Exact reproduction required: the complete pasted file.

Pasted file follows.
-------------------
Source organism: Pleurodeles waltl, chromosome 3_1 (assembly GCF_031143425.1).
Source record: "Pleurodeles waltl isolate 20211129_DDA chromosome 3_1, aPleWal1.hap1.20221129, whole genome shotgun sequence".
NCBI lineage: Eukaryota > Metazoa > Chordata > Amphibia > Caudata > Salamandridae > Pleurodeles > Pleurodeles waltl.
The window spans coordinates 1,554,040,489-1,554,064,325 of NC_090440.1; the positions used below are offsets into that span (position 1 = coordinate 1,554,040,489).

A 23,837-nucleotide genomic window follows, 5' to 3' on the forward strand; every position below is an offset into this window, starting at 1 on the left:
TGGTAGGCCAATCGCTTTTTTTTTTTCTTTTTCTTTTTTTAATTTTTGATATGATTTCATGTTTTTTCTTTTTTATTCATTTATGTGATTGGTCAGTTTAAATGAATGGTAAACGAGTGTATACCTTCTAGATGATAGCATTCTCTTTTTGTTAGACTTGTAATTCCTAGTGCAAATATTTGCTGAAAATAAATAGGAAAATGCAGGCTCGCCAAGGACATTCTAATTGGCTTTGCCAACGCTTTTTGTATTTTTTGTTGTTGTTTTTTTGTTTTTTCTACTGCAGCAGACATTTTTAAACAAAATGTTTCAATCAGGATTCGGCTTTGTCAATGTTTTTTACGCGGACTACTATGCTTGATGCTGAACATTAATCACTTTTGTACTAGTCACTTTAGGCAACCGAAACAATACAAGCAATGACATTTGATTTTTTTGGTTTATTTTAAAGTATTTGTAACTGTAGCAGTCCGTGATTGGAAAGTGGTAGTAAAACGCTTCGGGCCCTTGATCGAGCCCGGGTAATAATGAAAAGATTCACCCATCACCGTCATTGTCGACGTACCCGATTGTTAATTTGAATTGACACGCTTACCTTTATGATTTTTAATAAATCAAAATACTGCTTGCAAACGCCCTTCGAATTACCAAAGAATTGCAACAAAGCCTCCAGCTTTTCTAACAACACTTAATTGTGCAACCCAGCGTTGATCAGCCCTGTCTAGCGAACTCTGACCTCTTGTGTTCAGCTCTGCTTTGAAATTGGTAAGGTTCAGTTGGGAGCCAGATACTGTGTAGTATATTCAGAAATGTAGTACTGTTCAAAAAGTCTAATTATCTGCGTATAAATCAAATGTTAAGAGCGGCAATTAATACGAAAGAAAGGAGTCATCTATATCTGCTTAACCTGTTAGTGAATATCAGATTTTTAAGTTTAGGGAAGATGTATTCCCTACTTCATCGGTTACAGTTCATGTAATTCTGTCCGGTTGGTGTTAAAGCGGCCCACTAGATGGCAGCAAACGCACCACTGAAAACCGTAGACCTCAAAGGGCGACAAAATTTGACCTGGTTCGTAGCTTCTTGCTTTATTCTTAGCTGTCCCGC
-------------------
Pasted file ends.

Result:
Source organism: Pleurodeles waltl, chromosome 3_1 (assembly GCF_031143425.1).
Source record: "Pleurodeles waltl isolate 20211129_DDA chromosome 3_1, aPleWal1.hap1.20221129, whole genome shotgun sequence".
NCBI lineage: Eukaryota > Metazoa > Chordata > Amphibia > Caudata > Salamandridae > Pleurodeles > Pleurodeles waltl.
The window spans coordinates 1,554,040,489-1,554,064,325 of NC_090440.1; the positions used below are offsets into that span (position 1 = coordinate 1,554,040,489).

A 23,837-nucleotide genomic window follows, 5' to 3' on the forward strand; every position below is an offset into this window, starting at 1 on the left:
TGGTAGGCCAATCGCTTTTTTTTTTTCTTTTTCTTTTTTTAATTTTTGATATGATTTCATGTTTTTTCTTTTTTATTCATTTATGTGATTGGTCAGTTTAAATGAATGGTAAACGAGTGTATACCTTCTAGATGATAGCATTCTCTTTTTGTTAGACTTGTAATTCCTAGTGCAAATATTTGCTGAAAATAAATAGGAAAATGCAGGCTCGCCAAGGACATTCTAATTGGCTTTGCCAACGCTTTTTGTATTTTTTGTTGTTGTTTTTTTGTTTTTTCTACTGCAGCAGACATTTTTAAACAAAATGTTTCAATCAGGATTCGGCTTTGTCAATGTTTTTTACGCGGACTACTATGCTTGATGCTGAACATTAATCACTTTTGTACTAGTCACTTTAGGCAACCGAAACAATACAAGCAATGACATTTGATTTTTTTGGTTTATTTTAAAGTATTTGTAACTGTAGCAGTCCGTGATTGGAAAGTGGTAGTAAAACGCTTCGGGCCCTTGATCGAGCCCGGGTAATAATGAAAAGATTCACCCATCACCGTCATTGTCGACGTACCCGATTGTTAATTTGAATTGACACGCTTACCTTTATGATTTTTAATAAATCAAAATACTGCTTGCAAACGCCCTTCGAATTACCAAAGAATTGCAACAAAGCCTCCAGCTTTTCTAACAACACTTAATTGTGCAACCCAGCGTTGATCAGCCCTGTCTAGCGAACTCTGACCTCTTGTGTTCAGCTCTGCTTTGAAATTGGTAAGGTTCAGTTGGGAGCCAGATACTGTGTAGTATATTCAGAAATGTAGTACTGTTCAAAAAGTCTAATTATCTGCGTATAAATCAAATGTTAAGAGCGGCAATTAATACGAAAGAAAGGAGTCATCTATATCTGCTTAACCTGTTAGTGAATATCAGATTTTTAAGTTTAGGGAAGATGTATTCCCTACTTCATCGGTTACAGTTCATGTAATTCTGTCCGGTTGGTGTTAAAGCGGCCCACTAGATGGCAGCAAACGCACCACTGAAAACCGTAGACCTCAAAGGGCGACAAAATTTGACCTGGTTCGTAGCTTCTTGCTTTATTCTTAGCTGTCCCGC